Core Faculty

Ruth Caldwell, PhD.

Ruth B. Caldwell, Ph.D.

Professor, Cell Biology & Anatomy

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Contact Info

Phone: (706) 721-6145
Fax: (706) 721-9799
Office: CB 3209A
Lab: CB-3315

Education and

Post Doctoral Training
University of Tennessee
Cellular Biology

Memphis State University

Memphis State University

Agnes Scott College

Society Memberships

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The long range goal of research in my laboratory is to understand the mechanisms that control microvascular growth and permeability barrier function. Our current work is focused on defining the mechanisms that regulate the expression and signal transduction functions of VEGF (vascular endothelial growth factor) and PEDF (pigment epithelial derived factor). VEGF is a potent angiogenic and permeability increasing growth factor which is known to have primary role in pathological angiogenesis. PEDF is an angiostatic factor that has recently been shown to block the effects of VEGF in increasing vascular permeability in the retina.


Role of the uPA/uPAR System in Diabetes/high Glucose-induced Increases in Endothelial Cell Permeability.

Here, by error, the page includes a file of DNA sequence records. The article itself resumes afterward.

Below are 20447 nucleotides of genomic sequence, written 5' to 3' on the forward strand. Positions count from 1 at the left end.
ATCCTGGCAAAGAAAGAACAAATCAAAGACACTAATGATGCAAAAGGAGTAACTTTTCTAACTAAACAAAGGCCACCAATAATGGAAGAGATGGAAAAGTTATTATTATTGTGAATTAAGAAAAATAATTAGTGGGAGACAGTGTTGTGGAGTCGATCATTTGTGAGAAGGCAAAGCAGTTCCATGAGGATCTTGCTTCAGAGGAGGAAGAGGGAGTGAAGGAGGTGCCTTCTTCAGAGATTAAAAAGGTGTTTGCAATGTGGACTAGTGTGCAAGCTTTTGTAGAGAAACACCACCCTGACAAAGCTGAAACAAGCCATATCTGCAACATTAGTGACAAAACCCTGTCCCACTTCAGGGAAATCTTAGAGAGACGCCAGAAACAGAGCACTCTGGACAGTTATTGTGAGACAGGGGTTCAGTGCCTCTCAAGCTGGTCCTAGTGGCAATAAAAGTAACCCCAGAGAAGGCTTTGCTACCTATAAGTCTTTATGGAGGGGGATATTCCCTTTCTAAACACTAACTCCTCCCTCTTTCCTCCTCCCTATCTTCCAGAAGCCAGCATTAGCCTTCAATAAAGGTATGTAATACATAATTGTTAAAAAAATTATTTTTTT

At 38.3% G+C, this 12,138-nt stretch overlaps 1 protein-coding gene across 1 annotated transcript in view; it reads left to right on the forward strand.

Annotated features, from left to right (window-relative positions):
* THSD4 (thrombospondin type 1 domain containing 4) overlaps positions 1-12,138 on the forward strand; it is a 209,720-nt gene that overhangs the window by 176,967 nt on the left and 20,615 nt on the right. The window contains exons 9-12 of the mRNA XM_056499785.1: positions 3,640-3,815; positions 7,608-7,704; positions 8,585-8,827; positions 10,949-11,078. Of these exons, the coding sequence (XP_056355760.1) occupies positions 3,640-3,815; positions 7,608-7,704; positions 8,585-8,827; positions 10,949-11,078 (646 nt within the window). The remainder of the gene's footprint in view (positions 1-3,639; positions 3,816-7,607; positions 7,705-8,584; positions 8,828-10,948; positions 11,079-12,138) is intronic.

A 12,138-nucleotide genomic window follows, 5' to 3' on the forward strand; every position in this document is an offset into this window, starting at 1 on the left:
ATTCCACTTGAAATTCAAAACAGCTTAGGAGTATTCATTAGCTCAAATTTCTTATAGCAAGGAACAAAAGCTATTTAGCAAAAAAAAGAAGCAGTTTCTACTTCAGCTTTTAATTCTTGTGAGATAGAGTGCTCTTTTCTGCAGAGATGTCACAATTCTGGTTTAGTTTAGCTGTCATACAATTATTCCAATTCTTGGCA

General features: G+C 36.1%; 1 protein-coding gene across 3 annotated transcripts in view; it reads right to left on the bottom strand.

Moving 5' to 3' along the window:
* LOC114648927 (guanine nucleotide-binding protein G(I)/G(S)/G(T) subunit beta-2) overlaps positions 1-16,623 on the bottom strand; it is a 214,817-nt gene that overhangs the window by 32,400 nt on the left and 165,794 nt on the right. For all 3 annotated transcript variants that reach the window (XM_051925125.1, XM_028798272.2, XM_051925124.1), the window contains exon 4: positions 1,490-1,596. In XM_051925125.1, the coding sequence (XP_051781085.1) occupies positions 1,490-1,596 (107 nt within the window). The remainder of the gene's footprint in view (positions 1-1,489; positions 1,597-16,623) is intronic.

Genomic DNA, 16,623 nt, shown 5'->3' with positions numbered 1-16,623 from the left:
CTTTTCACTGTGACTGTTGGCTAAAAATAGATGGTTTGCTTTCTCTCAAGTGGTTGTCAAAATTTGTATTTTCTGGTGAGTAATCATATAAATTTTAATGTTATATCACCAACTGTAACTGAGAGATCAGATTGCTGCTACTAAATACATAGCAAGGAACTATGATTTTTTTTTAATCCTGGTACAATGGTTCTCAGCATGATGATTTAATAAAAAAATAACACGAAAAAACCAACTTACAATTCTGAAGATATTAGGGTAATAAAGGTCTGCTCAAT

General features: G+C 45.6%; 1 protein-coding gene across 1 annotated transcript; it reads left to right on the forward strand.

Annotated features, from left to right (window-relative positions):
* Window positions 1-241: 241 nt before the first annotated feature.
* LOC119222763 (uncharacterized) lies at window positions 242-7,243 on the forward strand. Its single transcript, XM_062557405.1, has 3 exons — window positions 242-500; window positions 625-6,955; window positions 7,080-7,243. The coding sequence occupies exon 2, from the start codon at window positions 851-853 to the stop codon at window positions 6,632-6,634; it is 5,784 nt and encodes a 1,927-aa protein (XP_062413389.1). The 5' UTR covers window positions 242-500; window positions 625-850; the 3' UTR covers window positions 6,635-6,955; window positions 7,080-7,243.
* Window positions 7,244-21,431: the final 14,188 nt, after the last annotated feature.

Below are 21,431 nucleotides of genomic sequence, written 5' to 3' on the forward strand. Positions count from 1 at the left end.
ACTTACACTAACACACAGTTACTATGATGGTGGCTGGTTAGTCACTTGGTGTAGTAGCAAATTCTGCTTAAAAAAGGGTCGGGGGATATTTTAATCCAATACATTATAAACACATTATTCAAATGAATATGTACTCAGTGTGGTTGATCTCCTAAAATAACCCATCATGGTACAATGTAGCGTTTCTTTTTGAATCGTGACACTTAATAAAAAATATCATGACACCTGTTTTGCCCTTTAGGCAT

This project seeks to develop new therapies for diabetic retinopathy by targeting the urokinase/urokinase receptor system (uPA/uPAR). Our previous work has shown that diabetes/high glucose-induced injury of the retinal vasculature is mediated by oxidative stress-induced increases in expression of VEGF, which causes breakdown of the blood-retinal barrier due to activation of the uPA/uPAR system. Our preliminary data link these events to diabetes' action in decreasing the expression of the anti-angiogenic, neuro-trophic growth factor PEDF. PEDF is known to block the angiogenic and permeability-inducing functions of VEGF. Studies of diabetic retinopathy and diseases characterized by breakdown of the blood-retinal barrier and retinal neovascularization have shown that increases in retinal VEGF are correlated with decreases in PEDF. Oxidative stress reduces PEDF by increasing the formation of matrix metalloproteinases 2 and 9 (MMP2, MMP9), which degrade and inactivate PEDF. We have evidence that diabetes-induced increases in uPAR are associated with increases in MMP9 and decreases in PEDF. Moreover deletion of the uPAR gene prevents MMP9 release, preserves PEDF and protects the blood-retinal barrier. We also have data showing that diabetes-induced neuronal/glial cell death is correlated with decreases in PEDF. Based on these data, we hypothesize that diabetes and high glucose induce breakdown of the blood-retinal barrier and neuro-glial cell death by causing activation of the uPA/uPAR system and decreasing PEDF. We are testing this hypothesis with experiments using a combination of transgenic animal and tissue culture models and specific inhibitors of the uPA/uPAR system. These studies will set the stage for developing therapies for targeting both neural and vascular pathology and preventing diabetic retinopathy, the leading cause of blindness in working age adults in the US today.